AISLE SAY Twin Cities

or: Some Assembly Required

Written and Performed by
Corey Anderson, Lauren Anderson, Katy McEwen,
Jim Robinson, and Jason Tomalia
Directed by Caleb McEwen
Brave New Workshop
2605 Hennepin Avenue South
(612) 332-6620

November 19-January 15, 2005

Reviewed by Roxanne Sadovsky

Even though I’ve been going to the main-stage show at Brave New Workshop for several years I can’t seem to keep the cast straight; I never know who’s going to show up for each show and inevitably there’s someone I swear I’ve never seen before. It’s taken three years in a row of Christmas/Channukah/Kwanza shows plus most shows in between for me to finally realize it doesn’t matter who’s up there because it’s always funny. Pee your pants funny. ‘Why didn’t I think of that?’ funny. ‘These guys are so lucky to do what they do! I am so frickin’ jealous’ funny! A Very Ikea Christmas is no exception. It’s really really really really funny. The question isn’t "to go" or "not to go;" there’s no reason not to because what the world needs now is laughter, sweet laughter.

Without giving away more than the title already does, the 2-act anthology of holiday sketches satirizes, as always, the shallow values that corrupt most Americans during the shopping season. With Christmas and its yuletide traditions as the backdrop for the cast to throw its punches, this year’s guilty capitalist is Mall of America’s new neighbor, Ikea. Through songs, skits, and all the expected group mayhem, Ikea captures contemporary consumerism with impeccable timing; it didn’t take long to catch on to the hidden truths of Ikea and its followers that we, the normal/dull wits of the world, fail to see–or acknowledge aloud anyway. For example, Ikea is cheap. Okay: in itself, not so funny, but when BNW weaves that concept into a song and dance number with Oompa Loompa take-offs donning sky blue Ikea bags around the midriff, it’s darn funny. What makes this collection especially funny is the timing, the accuracy, and most of all, the total conviction that allows each cast member to keep a straight face. Nothing matters more than the wonderful world of Kerndnasdixmfa. True, but not. This makes us laugh, as does the tremendous group of talent who serve as the couriers of all this glee.

That’s not to say there weren’t a few dull spots. There always are because there are different types of people who think different things are funny; to appeal to the masses, BNW is forced to dumb it down every so often, which in the shadow of its sharp and intelligent norm is barely noticeable. More than anything, BNW’s holiday stage parade once again reminds us that there are a million ways to tell a story, but what’s important is how much you can balance what is touching and funny, while challenging us to look (and laugh) at ourselves. As for the cast, the five players work well together; no one stands out, which is how it should be. THEY stand out; without one another, it wouldn’t work as well (obviously, but I think you know what I mean; sometimes there is a tendency in comedy for one person to be the focus, but here it is the collective).

Live musical accompaniment is provided by the accomplished hands of Peter Guertin, who not only backs the vocal performances expertly, but also doubles up on the various sound effects that provide frosting on this comedic cake.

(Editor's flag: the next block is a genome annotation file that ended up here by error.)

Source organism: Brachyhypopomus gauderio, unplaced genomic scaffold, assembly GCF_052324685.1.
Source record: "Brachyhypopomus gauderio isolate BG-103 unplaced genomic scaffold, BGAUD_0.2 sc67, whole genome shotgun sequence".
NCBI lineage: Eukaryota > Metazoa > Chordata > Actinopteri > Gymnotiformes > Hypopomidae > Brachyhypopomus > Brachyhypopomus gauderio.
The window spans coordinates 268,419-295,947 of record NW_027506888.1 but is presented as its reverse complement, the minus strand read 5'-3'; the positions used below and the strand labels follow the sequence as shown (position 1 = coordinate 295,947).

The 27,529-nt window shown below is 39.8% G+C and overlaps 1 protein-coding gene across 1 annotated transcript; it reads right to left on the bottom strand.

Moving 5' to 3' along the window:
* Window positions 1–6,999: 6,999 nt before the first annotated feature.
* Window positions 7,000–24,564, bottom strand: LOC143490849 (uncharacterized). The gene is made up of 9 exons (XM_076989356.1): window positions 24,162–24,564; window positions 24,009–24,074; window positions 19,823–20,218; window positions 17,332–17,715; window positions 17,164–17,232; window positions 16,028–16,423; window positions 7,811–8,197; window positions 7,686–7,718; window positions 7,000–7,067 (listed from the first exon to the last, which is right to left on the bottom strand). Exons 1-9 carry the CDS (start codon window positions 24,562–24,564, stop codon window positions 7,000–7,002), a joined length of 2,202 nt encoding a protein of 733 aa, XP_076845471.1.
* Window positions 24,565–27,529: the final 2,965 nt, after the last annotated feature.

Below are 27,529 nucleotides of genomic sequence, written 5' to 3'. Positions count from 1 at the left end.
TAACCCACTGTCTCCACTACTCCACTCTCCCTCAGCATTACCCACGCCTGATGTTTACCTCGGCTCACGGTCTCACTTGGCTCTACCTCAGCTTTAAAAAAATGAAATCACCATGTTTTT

The other really great thing about Ikea is that there is nothing hurtful, overly offensive or too raunchy; the laughs run deeper than that, appealing universally without having to poke fun with a fist. The only faux pas to Ikea occurred late in the first act, but by the time the second act kicked off, the memory was long gone. For most, that is:

I think anytime a comedy troupe who is well versed in improvisation invites audience participation, it is risky, but when it is part of a scripted show, it can get ugly, especially when the comedy troupe isn’t sure what it’s doing. Though it pains me to say so, in all fairness (and loyalty to my own principals), a complicated audience-participation skit–despite the best comedic intentions–was executed in poor taste. To make a long story short, while it may be a total coincidence, the style of scene in question was reminiscent of a very powerful form of therapeutic theater called Playback Theatre, which utilizes audience members and storytelling to foster personal and community healing, often from trauma (In Minneapolis, for example, River’s Edge Playback Theatre focused one show on the trauma of 9/11, so we’re talking huge here.). While Ikea’s scene was hardly that–borrowing a series of Christmas memories from an audience member for the cast to reenact–the outcome was still powerful, which made the whole thing bomb. Everyone was uncomfortable: the actors, the audience, the poor girl on stage, and then some. Even though the actors did a good job and were very careful in dealing with a potentially dangerous subject, the problem is that anything that involves reenactment of true life’s events, particularly reenactments of your life story, gets under your skin like nothing else. On one hand, Playback makes a powerful form of therapy in the hands of trained professionals; on the other hand, it can be dangerous when handled recklessly. I think I made my point.

After happy-go-lucky director Caleb McEwen (stellar improviser and integral part of BNW''s corporate events services) leaps on stage and delivers a warm and proud thanks to his cast, crew, and audience, as is customary after BNW shows, he concludes with: "If you liked the show, please tell everyone you know; if you didn’t, what better way to fuck someone over!" So, with their fate in my laptop, I am here to tell everyone I know to go. Laugh hard, have some popcorn and beer, but whatever you do, don’t get on that stage.

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